Feeds

Hands on with Samsung's touch-controlled P3 media player

Finger-flicking good

Gartner critical capabilities for enterprise endpoint backup

CES As soon as you lay hands on the Samsung YP-P3, the first thought that will go through your head is what a nasty bit of plastic tat the P2 is by comparison.

Clearly someone at Samsung has been looking at recent Apple and Cowon players and decided to up the quality of the company's builds. The results speak for themselves: with its brushed metal back and solid glass front, the P3 is by far the most solid device we have seem from the Korean maker.

Samsung P3

Samsung's P3: widget-based UI

Though the 480 x 270, 3in screen doesn't set any new standards, it looked bright, clear and crisp when the pre-loaded videos played.

With the exception of the volume control at the top of the device the P3 is controlled using the capacitive touchscreen, and a pretty effective control interface it is too.

Samsung P3

The touchscreen is very responsive

Swipes and prods generally resulted in an immediate and rapid response, the only fly in the ointment being the widget control bar, which had a habit of popping up for less than a second before vanishing. We were assured that this is a known bug in the firmware that will be ironed out before release.

Being a Samsung, the P3's touchscreen comes with a full range of haptic buzzes and beeps. Thankfully, they can all be turned off.

The widget-based control interface is very similar to that of the T-Mobile G1 phone – you add or remove widget icons as your needs dictate and then spread them out over as many pages as you think necessary.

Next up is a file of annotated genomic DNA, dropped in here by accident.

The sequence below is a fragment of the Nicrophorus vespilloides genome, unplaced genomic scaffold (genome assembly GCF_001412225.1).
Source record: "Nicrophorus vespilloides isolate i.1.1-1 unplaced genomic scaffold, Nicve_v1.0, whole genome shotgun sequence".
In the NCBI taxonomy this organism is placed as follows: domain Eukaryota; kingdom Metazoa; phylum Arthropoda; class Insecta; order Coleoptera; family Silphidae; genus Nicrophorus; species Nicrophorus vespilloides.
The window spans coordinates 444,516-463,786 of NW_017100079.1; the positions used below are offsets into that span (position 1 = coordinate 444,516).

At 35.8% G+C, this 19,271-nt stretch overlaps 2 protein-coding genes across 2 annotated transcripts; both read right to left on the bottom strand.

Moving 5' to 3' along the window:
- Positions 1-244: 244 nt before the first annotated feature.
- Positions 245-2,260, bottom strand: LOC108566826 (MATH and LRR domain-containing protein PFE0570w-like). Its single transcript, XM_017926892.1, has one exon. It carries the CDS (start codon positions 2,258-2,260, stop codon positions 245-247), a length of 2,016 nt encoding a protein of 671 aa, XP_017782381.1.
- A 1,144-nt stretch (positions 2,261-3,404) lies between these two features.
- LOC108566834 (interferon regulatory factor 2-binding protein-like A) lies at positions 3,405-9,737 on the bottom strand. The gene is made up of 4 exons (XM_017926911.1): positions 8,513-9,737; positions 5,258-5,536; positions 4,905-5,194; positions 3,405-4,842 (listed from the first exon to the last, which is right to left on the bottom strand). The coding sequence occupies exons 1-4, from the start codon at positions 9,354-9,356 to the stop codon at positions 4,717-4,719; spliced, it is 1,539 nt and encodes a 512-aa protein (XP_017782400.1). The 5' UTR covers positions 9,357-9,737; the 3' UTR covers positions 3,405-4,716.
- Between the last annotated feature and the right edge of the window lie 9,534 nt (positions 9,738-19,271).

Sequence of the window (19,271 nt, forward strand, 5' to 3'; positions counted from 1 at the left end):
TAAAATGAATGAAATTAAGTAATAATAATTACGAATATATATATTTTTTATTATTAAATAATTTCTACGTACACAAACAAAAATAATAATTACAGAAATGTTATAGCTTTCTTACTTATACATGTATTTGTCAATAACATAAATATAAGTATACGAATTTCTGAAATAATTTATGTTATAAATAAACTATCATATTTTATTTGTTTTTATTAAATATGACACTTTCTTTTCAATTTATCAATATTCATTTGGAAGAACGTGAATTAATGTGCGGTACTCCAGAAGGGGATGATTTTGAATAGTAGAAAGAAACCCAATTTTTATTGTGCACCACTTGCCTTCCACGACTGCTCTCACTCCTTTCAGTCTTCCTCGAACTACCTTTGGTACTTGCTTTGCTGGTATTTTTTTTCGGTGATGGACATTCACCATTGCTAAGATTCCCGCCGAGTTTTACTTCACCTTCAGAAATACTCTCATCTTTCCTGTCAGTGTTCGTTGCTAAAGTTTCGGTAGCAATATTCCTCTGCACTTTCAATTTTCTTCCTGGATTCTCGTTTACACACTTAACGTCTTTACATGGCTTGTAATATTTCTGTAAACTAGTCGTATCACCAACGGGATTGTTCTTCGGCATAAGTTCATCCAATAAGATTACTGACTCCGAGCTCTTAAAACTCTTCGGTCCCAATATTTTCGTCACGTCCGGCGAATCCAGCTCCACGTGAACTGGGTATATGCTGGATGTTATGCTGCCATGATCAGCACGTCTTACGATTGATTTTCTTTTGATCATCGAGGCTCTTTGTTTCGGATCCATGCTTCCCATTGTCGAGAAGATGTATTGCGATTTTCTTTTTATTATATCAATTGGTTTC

Samsung P3
Samsung P3

It's thin - note that the blob we're holding was the anti-theft dongle

Start really spreading your widgets out and you soon discover you can actually have five pages' worth, though the page indicator at the top of the screen only highlight pages with active widgets. Remove them all from a page and it effectively ceases to exist until you put a widget back.

Next gen security for virtualised datacentres

More from The Register

next story
Raspberry Pi B+: PHWOAR, get a load of those pins
More USB ports than your laptop? You'd better believe it...
So, Apple won't sell cheap kit? Prepare the iOS garden wall WRECKING BALL
It can throw the low cost race if it looks to the cloud
Reg man looks through a Glass, darkly: Google's toy ploy or killer tech specs?
Tip: Put the shades on and you'll look less of a spanner
Apple promises to lift Curse of the Drained iPhone 5 Battery
Have you tried turning it off and...? Never mind, here's a replacement
Now that's FIRE WIRE: HP recalls 6 MILLION burn-risk laptop cables
Right in the middle of Burning Mains Man week
Apple's iWatch? They cannae do it ... they don't have the POWER
Analyst predicts fanbois will have to wait until next year
Super Cali signs a kill-switch, campaigners say it's atrocious
Remote-death button bad news for crooks, protesters – and great news for hackers?
prev story

Whitepapers

Best practices for enterprise data
Discussing how technology providers have innovated in order to solve new challenges, creating a new framework for enterprise data.
Implementing global e-invoicing with guaranteed legal certainty
Explaining the role local tax compliance plays in successful supply chain management and e-business and how leading global brands are addressing this.
Advanced data protection for your virtualized environments
Find a natural fit for optimizing protection for the often resource-constrained data protection process found in virtual environments.
How modern custom applications can spur business growth
Learn how to create, deploy and manage custom applications without consuming or expanding the need for scarce, expensive IT resources.
High Performance for All
While HPC is not new, it has traditionally been seen as a specialist area – is it now geared up to meet more mainstream requirements?